The CARES Act passed both chambers this week, making it the third measure passed this month to target the economic downturn and health crisis brought by the virus. (AP)
Enactment of the CARES Act comes as the number of confirmed coronavirus cases in the U.S. rose above 86,000 and nearly 3.3 million Americans filed unemployment claims in recent weeks. The bipartisan bill is the third measure passed this month to target the economic downturn and health care crisis brought on by the viral outbreak.
"This legislation is the product of two very different sides coming together to protect the health and financial security of all Americans in the face of an unprecedented crisis," House Ways and Means Committee Chairman Richard Neal, D-Mass., said during floor debate. "As we face this record economic challenge, families need benefits that will allow them to cover essential expenses like food, rent, and medications."
Rep. Kevin Brady, R-Texas, ranking member on the Ways and Means Committee, said businesses are facing a cash-flow problem from a lack of customers that will result in more layoffs and closures.
"Through temporary tax relief and lending, this bill injects cash directly into our local businesses, small and large, to stop this cash-flow crisis," Brady said. "We focus on preserving business to preserve jobs, to get them through these next weeks."
The nonpartisan congressional Joint Committee on Taxation came out Thursday with an estimate of the budget impact: about $591 billion over the next decade. The legislation will provide roughly $250 billion in rebate checks to most Americans, help struggling businesses meet payrolls and prop up state and local relief efforts. It also corrects errors in the 2017 federal tax overhaul .
Under the bill, the Internal Revenue Service will send $1,200 to individuals and $2,400 to couples filing joint tax returns. The payments will be reduced for those with incomes above $75,000, or $150,000 for couples, and they will be eliminated for those with incomes of more than $99,000, or $198,000 for couples.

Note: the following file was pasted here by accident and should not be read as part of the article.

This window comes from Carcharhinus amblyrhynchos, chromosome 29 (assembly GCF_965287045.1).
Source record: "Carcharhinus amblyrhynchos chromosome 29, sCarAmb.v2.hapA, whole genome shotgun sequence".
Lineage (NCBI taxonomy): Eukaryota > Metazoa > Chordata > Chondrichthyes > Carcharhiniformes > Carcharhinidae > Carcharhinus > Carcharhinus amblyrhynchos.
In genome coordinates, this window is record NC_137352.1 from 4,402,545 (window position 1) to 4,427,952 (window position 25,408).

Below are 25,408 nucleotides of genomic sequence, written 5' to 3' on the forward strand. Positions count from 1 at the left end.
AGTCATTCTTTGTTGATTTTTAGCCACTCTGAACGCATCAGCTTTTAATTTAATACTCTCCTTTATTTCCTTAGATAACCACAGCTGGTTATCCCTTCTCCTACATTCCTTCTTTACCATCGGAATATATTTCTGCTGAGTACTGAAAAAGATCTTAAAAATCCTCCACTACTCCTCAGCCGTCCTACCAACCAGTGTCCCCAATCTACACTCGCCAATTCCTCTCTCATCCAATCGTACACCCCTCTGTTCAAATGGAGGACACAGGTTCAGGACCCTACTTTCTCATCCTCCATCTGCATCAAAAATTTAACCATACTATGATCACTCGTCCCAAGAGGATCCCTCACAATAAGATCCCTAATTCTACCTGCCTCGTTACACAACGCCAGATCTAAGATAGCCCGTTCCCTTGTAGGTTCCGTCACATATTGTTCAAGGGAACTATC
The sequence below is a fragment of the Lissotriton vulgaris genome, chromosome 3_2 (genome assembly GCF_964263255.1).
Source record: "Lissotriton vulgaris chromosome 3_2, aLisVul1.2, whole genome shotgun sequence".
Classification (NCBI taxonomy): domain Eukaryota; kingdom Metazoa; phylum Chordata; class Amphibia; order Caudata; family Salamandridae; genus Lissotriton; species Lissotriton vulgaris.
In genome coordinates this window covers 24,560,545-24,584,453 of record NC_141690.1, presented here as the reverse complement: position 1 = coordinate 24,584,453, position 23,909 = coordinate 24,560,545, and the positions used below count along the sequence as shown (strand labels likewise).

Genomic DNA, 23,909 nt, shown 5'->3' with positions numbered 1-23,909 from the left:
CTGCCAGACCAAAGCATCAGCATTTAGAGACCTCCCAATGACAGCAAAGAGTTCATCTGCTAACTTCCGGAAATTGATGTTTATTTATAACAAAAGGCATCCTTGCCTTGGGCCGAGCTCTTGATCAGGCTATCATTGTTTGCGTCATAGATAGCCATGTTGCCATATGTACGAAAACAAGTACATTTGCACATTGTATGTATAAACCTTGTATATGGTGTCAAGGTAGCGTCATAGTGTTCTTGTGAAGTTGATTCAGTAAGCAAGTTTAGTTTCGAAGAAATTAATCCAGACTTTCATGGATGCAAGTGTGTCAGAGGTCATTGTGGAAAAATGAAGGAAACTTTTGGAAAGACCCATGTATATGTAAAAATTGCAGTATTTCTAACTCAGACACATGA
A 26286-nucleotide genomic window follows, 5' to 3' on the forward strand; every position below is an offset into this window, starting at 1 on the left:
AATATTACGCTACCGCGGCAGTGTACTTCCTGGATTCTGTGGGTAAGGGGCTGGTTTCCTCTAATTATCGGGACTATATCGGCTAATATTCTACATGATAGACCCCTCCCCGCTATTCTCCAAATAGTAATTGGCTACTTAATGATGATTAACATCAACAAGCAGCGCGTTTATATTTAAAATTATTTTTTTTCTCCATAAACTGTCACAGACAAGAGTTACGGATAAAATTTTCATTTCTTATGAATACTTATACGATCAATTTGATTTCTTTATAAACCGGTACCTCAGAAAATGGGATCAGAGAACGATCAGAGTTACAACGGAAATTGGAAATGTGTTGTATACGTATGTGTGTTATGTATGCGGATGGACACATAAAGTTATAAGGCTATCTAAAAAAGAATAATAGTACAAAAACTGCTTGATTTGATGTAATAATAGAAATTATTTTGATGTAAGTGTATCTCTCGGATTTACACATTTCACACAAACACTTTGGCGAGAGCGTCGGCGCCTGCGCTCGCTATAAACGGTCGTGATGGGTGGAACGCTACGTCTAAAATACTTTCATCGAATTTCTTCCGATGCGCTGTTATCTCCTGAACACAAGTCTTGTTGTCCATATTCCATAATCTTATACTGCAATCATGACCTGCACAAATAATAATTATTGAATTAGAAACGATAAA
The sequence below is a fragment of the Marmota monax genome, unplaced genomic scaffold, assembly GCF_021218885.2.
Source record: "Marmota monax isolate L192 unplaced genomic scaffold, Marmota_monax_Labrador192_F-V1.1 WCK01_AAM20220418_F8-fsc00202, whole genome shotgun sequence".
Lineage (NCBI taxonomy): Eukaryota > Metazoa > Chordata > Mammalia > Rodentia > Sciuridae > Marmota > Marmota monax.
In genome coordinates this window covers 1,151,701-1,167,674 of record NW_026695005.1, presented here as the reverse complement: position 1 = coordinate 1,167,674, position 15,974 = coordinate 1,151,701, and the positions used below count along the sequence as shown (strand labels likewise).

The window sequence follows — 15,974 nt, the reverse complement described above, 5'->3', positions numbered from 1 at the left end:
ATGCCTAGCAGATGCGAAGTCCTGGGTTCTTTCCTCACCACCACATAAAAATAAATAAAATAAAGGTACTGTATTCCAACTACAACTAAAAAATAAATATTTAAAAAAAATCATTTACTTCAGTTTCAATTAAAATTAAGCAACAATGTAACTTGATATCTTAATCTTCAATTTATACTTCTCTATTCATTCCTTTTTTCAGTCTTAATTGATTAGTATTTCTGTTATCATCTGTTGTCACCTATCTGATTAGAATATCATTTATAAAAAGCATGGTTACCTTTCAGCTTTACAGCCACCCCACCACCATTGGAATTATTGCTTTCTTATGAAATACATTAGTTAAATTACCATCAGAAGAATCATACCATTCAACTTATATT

The legislation provides a refundable payroll tax credit for 50% of employer wages for companies fully or partly prohibited from operating during the crisis. It also waives the 10% early withdrawal penalty for retirement fund distributions up to $100,000 made on or after Jan. 1, 2020, and before Dec. 31, 2020.
The bill limits corporate stock buybacks and executive pay for airlines that receive grants or loans from the federal government in order to stay afloat. It also fixes the so-called retail glitch by allowing retailers to immediately write off expenses related to physical improvements instead of depreciating them over 39 years.
The bill provides that businesses can carry back losses from 2018, 2019 and 2020 for up to five years. In addition, net operating losses temporarily will not be subject to a taxable income limit, meaning they can fully offset income.
--Additional reporting by Dylan Moroses, Andrew Kragie and Theresa Schliep. Editing by John Oudens.
Update: This story has been updated with the signing of the bill.
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